- True positives (TP): the true class is positive and the prediction is positive (correct classification)
- False positives (FP): the true class is negative and the prediction is positive (incorrect classification)
- True negatives (TN): the true class is negative and the prediction is negative (correct classification)
- False negatives (FN): the true class is positive and the prediction is negative (incorrect classification)
Fairness metrics are calculated by comparing one or more of these measures across sensitive subgroups (e.g., male and female). For a detailed overview of measures coming from the confusion matrix and precise definitions, click here or here.
The package implements 11 fairness metrics. Many of these are mutually exclusive: results for a given classification problem often cannot be fair in terms of all metrics. Depending on a context, it is important to select an appropriate metric to evaluate fairness.
Below, we describe functions used to compute the implemented metrics. Every function has a similar set of arguments:
data: data.frame containing the input data and model predictions
group: column name indicating the sensitive group (factor variable)
base: base level of the sensitive group for fairness metrics calculation
outcome: column name indicating the binary outcome variable
outcome_base: base level of the outcome variable (i.e., negative class) for fairness metrics calculation
We also need to supply model predictions. Depending on the metric, we need to provide either probabilistic predictions as
probs or class predictions as
preds. The model predictions can be appended to the original data.frame or provided as a vector. In this tutorial, we will use probabilistic predictions with all functions. When working with probabilistic predictions, some metrics require a cutoff value to convert probabilities into class predictions supplied as
The package also supports a continuous
group variable (e.g., age). If
group is continuous, a user need to supply
group_breaks argument to specify breaks in the variable values. More details are provided in the functions documentation.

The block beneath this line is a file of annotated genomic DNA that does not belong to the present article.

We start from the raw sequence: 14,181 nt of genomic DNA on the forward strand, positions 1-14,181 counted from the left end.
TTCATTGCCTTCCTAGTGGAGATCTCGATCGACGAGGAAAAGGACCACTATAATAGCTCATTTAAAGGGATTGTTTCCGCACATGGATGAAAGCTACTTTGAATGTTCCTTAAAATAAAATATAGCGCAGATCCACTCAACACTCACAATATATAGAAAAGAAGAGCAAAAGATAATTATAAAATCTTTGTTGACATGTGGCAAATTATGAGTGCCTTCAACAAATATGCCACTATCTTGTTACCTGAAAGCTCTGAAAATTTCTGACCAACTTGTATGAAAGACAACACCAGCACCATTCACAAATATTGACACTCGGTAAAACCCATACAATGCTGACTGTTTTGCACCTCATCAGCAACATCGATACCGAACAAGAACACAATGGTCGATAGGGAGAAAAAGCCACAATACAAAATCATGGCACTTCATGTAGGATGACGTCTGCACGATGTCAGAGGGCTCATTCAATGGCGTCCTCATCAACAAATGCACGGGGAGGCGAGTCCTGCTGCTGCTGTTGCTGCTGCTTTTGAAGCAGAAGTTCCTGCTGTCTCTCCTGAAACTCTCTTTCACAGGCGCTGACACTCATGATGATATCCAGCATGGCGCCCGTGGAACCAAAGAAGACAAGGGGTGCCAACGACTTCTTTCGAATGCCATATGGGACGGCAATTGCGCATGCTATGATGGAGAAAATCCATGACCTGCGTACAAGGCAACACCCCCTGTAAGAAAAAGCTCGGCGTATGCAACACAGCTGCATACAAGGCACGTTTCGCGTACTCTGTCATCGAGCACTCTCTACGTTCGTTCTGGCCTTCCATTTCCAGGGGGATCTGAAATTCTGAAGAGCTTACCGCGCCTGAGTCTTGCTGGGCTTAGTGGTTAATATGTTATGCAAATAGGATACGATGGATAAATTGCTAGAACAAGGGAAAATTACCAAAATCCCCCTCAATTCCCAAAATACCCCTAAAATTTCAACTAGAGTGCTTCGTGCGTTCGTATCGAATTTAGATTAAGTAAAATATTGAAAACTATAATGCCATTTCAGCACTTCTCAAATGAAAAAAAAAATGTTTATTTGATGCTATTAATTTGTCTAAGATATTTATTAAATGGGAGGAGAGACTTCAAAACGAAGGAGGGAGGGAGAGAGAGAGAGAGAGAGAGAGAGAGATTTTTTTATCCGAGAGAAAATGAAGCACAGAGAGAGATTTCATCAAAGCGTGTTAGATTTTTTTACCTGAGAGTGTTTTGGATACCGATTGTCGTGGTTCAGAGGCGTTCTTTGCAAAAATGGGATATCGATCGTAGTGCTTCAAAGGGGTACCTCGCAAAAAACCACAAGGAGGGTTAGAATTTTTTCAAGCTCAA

Before looking at different metrics, we will create a binary numeric version of the outcome variable that we will supply as
outcome in fairness metrics functions. We can also work with an original factor outcome
Two_yr_Recidivism but in this case we should make sure that predictions and outcome have the same factor levels.
df_valid$Two_yr_Recidivism_01 <- ifelse(df_valid$Two_yr_Recidivism == 'yes', 1, 0)
Let's demonstrate the fairness pipeline using predictive rate parity as an example. Predictive rate parity is achieved if the precisions (or positive predictive values) in the subgroups are close to each other. The precision stands for the number of the true positives divided by the total number of examples predicted positive within a group.
Formula: TP / (TP + FP)
Let's compute predictive rate parity for the first model that uses all features:
res1 <- pred_rate_parity(data = df_valid, outcome = 'Two_yr_Recidivism_01', outcome_base = '0', group = 'ethnicity', probs = 'prob_1', cutoff = 0.5, base = 'Caucasian') res1$Metric
|Predictive Rate Parity||1.000000||1.200581||0.8546512||1.0100423||1.709302||1.538372|
The first row shows the raw precision values for all ethnicities. The second row displays the relative precisions compared to Caucasian defendants.
In a perfect world, all predictive rate parities should be equal to one, which would mean that precision in every group is the same as in the base group. In practice, values are going to be different. The parity above one indicates that precision in this group is relatively higher, whereas a lower parity implies a lower precision. Observing a large variance in parities should hint us that the model is not performing equally well for different groups.
If the other ethnic group is set as a base group (e.g. Hispanic), the raw precision values do not change, only the relative metrics:
res1h <- pred_rate_parity(data = df_valid, outcome = 'Two_yr_Recidivism_01', outcome_base = '0', group = 'ethnicity', probs = 'prob_1', cutoff = 0.5, base = 'Hispanic') res1h$Metric